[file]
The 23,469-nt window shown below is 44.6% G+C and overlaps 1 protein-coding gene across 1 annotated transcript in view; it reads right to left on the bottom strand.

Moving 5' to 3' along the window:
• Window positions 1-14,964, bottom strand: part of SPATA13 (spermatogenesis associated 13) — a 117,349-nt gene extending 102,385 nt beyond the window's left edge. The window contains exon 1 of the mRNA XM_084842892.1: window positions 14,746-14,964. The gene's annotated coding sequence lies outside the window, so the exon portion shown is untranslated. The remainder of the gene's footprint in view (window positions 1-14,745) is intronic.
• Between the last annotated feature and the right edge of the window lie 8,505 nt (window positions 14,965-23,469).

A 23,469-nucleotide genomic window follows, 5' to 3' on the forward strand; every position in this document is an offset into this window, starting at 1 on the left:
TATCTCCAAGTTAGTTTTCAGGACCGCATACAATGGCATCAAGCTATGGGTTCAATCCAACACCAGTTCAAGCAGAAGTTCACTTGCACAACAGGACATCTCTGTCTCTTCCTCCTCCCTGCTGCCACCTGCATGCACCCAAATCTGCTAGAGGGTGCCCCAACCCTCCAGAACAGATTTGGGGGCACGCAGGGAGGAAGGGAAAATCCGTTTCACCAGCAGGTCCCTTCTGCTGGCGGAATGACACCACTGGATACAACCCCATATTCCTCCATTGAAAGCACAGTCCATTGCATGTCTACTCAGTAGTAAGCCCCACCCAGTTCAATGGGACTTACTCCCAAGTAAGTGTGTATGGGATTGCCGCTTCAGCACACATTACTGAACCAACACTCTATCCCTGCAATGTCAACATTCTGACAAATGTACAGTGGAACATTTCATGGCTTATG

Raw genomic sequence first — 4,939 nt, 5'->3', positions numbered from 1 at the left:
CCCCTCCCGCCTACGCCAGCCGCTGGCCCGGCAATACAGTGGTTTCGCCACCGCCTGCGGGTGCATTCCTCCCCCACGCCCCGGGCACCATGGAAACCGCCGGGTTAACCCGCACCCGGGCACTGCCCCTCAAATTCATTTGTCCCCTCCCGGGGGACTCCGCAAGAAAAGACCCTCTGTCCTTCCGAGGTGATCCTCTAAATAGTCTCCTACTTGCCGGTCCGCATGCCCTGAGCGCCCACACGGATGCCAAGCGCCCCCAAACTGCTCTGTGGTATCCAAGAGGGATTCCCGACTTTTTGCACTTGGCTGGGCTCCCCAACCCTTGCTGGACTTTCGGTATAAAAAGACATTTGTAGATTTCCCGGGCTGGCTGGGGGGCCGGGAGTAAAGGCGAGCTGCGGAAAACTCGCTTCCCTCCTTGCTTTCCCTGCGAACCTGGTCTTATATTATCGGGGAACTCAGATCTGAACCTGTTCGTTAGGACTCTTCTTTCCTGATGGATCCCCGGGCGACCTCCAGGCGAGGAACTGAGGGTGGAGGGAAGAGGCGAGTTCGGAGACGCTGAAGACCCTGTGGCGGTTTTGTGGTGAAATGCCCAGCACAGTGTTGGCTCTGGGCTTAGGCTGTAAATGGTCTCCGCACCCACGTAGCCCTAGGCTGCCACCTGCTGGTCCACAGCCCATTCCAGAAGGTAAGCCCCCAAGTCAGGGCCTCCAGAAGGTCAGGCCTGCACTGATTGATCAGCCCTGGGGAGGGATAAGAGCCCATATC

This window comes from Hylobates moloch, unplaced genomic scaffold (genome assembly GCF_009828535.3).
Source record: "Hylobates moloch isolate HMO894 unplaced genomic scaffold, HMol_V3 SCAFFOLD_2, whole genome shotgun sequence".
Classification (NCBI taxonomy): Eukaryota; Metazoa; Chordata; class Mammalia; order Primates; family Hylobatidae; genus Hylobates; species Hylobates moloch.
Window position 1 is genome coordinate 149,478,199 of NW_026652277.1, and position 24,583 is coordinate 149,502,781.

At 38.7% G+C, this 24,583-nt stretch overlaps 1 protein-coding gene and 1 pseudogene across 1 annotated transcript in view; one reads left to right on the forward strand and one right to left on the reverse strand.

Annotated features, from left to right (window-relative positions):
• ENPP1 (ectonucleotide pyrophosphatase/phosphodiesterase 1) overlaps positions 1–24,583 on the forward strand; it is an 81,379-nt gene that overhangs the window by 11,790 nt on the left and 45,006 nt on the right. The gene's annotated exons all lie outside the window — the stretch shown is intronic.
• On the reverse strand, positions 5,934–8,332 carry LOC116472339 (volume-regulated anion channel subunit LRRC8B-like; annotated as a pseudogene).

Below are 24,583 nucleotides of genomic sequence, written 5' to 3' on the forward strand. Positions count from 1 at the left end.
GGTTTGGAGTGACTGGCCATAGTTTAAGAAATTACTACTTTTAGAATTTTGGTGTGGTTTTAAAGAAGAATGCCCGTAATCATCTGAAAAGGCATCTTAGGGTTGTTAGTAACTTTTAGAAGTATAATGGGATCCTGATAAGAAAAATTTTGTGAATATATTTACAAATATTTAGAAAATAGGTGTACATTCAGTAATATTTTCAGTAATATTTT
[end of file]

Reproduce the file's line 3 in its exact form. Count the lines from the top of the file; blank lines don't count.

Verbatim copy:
• Window positions 1-14,964, bottom strand: part of SPATA13 (spermatogenesis associated 13) — a 117,349-nt gene extending 102,385 nt beyond the window's left edge. The window contains exon 1 of the mRNA XM_084842892.1: window positions 14,746-14,964. The gene's annotated coding sequence lies outside the window, so the exon portion shown is untranslated. The remainder of the gene's footprint in view (window positions 1-14,745) is intronic.